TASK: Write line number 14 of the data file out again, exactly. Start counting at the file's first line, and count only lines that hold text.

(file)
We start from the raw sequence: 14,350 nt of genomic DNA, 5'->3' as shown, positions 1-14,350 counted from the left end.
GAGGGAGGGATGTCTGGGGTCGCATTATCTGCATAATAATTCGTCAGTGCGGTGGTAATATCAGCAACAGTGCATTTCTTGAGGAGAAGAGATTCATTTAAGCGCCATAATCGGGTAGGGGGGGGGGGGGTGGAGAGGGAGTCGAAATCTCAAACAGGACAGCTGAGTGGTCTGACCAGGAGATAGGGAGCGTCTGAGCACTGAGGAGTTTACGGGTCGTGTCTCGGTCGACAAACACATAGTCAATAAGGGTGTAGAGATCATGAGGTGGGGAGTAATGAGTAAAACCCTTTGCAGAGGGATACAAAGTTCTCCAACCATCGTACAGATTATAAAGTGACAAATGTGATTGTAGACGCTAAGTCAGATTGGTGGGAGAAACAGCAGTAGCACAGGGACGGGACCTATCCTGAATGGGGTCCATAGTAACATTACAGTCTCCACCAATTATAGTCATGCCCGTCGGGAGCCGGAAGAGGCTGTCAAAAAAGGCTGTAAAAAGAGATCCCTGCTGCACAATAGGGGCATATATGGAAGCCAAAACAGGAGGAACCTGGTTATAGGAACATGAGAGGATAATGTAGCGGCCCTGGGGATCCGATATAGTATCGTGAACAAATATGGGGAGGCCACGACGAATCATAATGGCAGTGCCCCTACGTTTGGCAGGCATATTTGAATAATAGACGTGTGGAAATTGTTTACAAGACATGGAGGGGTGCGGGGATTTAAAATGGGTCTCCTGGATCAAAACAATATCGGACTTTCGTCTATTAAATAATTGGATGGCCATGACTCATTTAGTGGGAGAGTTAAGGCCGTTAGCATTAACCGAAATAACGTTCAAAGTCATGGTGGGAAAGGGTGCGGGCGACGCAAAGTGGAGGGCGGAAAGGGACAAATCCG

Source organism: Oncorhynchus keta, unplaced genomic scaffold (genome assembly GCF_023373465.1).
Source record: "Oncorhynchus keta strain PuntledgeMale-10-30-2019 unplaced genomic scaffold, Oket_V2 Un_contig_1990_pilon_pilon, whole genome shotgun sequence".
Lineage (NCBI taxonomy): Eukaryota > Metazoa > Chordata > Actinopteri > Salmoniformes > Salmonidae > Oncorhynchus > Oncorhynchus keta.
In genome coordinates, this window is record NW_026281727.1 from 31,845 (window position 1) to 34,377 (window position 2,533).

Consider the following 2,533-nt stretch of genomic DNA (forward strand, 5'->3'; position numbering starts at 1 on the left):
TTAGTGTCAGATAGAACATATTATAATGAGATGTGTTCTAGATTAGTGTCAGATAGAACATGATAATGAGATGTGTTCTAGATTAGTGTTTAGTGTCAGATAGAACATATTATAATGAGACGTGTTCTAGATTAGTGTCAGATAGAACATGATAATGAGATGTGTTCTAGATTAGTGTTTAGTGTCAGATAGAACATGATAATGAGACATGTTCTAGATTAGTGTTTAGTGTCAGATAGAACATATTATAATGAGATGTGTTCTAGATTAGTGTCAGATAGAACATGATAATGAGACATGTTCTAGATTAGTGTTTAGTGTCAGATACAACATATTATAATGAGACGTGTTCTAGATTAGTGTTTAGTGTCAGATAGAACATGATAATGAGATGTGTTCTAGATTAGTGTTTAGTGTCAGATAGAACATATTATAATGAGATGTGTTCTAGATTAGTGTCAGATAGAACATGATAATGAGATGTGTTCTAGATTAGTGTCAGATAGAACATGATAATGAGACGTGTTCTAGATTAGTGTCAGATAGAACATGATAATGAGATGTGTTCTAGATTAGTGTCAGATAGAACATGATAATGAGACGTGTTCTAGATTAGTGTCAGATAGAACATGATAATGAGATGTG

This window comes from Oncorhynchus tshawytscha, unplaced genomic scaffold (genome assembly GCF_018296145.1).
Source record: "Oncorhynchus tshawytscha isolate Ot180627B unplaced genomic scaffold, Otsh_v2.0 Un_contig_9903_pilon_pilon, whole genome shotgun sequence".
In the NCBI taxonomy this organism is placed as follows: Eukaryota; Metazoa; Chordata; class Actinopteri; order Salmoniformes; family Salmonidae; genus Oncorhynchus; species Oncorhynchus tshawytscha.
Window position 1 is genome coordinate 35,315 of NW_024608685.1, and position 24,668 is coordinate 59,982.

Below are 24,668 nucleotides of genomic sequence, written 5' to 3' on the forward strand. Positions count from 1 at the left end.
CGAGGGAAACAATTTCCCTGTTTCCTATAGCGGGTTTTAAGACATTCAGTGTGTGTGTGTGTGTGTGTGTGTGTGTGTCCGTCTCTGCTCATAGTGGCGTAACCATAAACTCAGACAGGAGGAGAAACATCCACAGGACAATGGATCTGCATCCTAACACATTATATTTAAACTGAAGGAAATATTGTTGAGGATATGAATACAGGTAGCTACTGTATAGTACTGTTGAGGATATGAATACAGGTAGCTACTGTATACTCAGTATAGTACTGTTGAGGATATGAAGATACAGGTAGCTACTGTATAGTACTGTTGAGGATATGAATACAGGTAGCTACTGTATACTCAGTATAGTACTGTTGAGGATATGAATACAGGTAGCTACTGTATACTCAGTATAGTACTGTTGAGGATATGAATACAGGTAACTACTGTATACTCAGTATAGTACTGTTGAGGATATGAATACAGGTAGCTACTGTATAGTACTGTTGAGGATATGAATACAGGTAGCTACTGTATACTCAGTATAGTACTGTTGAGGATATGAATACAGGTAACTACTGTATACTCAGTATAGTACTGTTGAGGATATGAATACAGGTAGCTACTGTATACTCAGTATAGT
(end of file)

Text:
CGAGGGAAACAATTTCCCTGTTTCCTATAGCGGGTTTTAAGACATTCAGTGTGTGTGTGTGTGTGTGTGTGTGTGTGTCCGTCTCTGCTCATAGTGGCGTAACCATAAACTCAGACAGGAGGAGAAACATCCACAGGACAATGGATCTGCATCCTAACACATTATATTTAAACTGAAGGAAATATTGTTGAGGATATGAATACAGGTAGCTACTGTATAGTACTGTTGAGGATATGAATACAGGTAGCTACTGTATACTCAGTATAGTACTGTTGAGGATATGAAGATACAGGTAGCTACTGTATAGTACTGTTGAGGATATGAATACAGGTAGCTACTGTATACTCAGTATAGTACTGTTGAGGATATGAATACAGGTAGCTACTGTATACTCAGTATAGTACTGTTGAGGATATGAATACAGGTAACTACTGTATACTCAGTATAGTACTGTTGAGGATATGAATACAGGTAGCTACTGTATAGTACTGTTGAGGATATGAATACAGGTAGCTACTGTATACTCAGTATAGTACTGTTGAGGATATGAATACAGGTAACTACTGTATACTCAGTATAGTACTGTTGAGGATATGAATACAGGTAGCTACTGTATACTCAGTATAGT